Haunted Dungeons: Hyakki Castle is not a game in my wheelhouse. I’m a fan of mainly turn-based RPGs, action games, rhythm games, and first-person shooters. Outside of Diablo III, dungeon crawlers aren’t necessarily the type of game I seek out. Nonetheless, I decided to give Haunted Dungeons: Hyakki Castle a shot over the past two weeks. While I started on a positive note, my journey quickly turned into an experience full of anger, frustration, boredom, and predictability.
Your goal is simple: make it to the top of the titular Hyakki Castle. Every floor is made up of a maze that the player must navigate. You walk along the maze one square at a time. Using the left stick will move your character in the desired location. Maneuvering the right stick will rotate your characters (displayed as a totem) 90 degrees. Figuring out the movement scheme took me a while, but after a few hours, everything started to feel natural. Despite understanding the mechanics, and beginning to move without issue, navigating the mazes did feel clunky at times. There’s something awkward about moving and attacking enemies at the same time that just never felt right in this game.
At the start of Haunted Dungeons, players create four characters, each with their own race (Human, Oni, Tengu, and Nekomata) and class (Samurai, Ninja, Sohei, Shinkan). These characters will be your party for the rest of the game. You move as a group but attack individually. By tapping the R button, you can scroll through your party. Each character can learn attacks that are mapped to the A, B, X, and Y buttons respectively. Some skills don’t use stamina, while others take up magic points. In addition to magic, you need to be aware of your health and hunger meters as well. When your health depletes, your character is temporarily dead. Downed allies will be revived by walking over save points. In addition to new skills, characters can equip armor and weapons picked up from chests and assign them to members of your party.
Hunger starts to increase with every step taken and every attack you make. Hunger is essential to survival. Luckily, there are food items that will restore you to fullness. Another key benefit of having your hunger meter full is that it will allow you to sleep. Doing this will drain some of your hunger meter to replenish your health and magic bars. It’s a mechanic that I found overwhelming. I often forgot to do this and would see the game over screen shortly after.
While moving through the castle is occasionally tricky, various traps and enemies make the adventure a grueling task. Since you need to be wary of you meters, attacking enemies head-on is ill-advised. This is where splitting up your party is the key to survival. Haunted Dungeons: Hyakki Castle allows players to take their four characters and divide them into two teams. With the press of a button, you can switch between teams. Doing this allows you to flank enemies, who take more damage from behind. While dealing more damage is common when the party is split (thanks to enemies focusing on one group at a time), I often had difficulty managing multiple groups because of the layouts of the levels.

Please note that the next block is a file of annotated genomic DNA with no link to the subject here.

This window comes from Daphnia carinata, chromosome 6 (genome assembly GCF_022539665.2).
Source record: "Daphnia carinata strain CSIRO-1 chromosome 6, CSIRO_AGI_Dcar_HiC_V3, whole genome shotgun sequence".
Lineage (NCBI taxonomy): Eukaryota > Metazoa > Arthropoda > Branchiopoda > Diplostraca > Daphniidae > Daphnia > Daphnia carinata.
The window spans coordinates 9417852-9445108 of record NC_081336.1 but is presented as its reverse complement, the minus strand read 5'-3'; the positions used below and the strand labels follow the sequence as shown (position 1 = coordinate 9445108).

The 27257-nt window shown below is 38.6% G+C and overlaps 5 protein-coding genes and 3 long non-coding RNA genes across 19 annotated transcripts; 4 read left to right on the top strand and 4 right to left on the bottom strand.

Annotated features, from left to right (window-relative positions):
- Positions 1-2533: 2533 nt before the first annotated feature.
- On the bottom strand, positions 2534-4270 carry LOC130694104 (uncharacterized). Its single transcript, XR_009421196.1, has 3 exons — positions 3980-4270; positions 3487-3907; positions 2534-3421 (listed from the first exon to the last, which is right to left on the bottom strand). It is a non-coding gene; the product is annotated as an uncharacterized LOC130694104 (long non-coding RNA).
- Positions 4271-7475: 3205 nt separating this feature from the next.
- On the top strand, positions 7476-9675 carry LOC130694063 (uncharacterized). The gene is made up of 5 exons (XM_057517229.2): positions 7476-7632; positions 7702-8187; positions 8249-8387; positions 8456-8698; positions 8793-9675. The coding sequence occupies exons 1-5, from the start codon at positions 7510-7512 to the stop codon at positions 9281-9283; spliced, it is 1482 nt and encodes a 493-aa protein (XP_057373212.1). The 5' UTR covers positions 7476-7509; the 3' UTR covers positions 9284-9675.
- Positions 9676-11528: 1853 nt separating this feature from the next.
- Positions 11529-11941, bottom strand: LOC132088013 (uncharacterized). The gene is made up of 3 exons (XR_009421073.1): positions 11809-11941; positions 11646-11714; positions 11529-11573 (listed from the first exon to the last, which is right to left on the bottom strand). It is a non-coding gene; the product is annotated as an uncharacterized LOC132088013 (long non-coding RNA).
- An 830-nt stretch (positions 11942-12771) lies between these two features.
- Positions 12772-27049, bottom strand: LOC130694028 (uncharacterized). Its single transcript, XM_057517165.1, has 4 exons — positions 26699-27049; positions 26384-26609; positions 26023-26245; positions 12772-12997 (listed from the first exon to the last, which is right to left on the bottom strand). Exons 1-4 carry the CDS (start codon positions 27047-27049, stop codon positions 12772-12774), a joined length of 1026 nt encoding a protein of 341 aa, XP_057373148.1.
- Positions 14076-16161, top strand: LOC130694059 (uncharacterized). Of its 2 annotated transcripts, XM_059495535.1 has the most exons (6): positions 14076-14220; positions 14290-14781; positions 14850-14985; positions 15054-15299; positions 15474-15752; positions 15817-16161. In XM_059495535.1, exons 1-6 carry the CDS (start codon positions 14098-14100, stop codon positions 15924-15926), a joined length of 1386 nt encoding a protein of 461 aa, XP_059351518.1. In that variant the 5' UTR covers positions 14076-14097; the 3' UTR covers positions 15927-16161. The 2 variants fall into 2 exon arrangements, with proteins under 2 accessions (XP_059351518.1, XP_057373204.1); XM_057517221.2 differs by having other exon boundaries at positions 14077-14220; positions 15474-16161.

Some sections feature puzzles or death traps that force the player to split the party up. From spikes that pulsate from the floor to pressure-sensitive switches that require one group to stand on it while the other went through the newly opened door, everything left me feeling overwhelmed. You have the option to minimize the HUD, so the screen is less cluttered. While doing this helps during spike trap floor puzzles, not being able to monitor health with a decreased HUD is a major drawback. I died multiple times because I was unaware of the team’s health.
Another issue is the tutorial section. While serviceable, it didn’t really help me learn how to play. After a few hours with Haunted Dungeons: Hyakki Castle, I basically taught myself the mechanics and how to handle the experience properly.
Graphically, the game is nothing to scream about. There are solid textures, and the character models are great, but the environments felt bland and generic. The audio is fantastic. The lack of a soundtrack amplifies the horror aspects, and the sounds of the environment add to the claustrophobic nature of your adventure. As someone who fears getting lost, Haunted Dungeons proved to be a game that gave me so much anxiety. While not a horror game per se, something is terrifying about being isolated and feeling hopeless.
Haunted Dungeons: Hyakki Castle is a unique exploration RPG on Switch that doesn’t live up to its concept. I wanted to really love it, but the pacing is sluggish, the combat is lackluster, the party system needs some work, the HUD is distracting, there are annoying puzzles, and the gameplay is overwhelming. Although there are some good elements (audio, atmosphere, slightly creepy), it is a forgettable game that left me more frustrated than excited. Horror fans looking for a scary experience should look elsewhere. While there is some fun to be had, Haunted Dungeons: Hyakki Castle is one place you shouldn’t enter. Turn around and start looking for something else.
A review code was provided by the publisher.
Andrew Gonzalez is the Co-Editor-In-Chief of Xbox Enthusiast. When not writing about Xbox, he’s usually reading comics, talking about Taylor Swift, and dreaming of the perfect Jet Force Gemini Reboot. You can follow him on Twitter. @AJGVulture89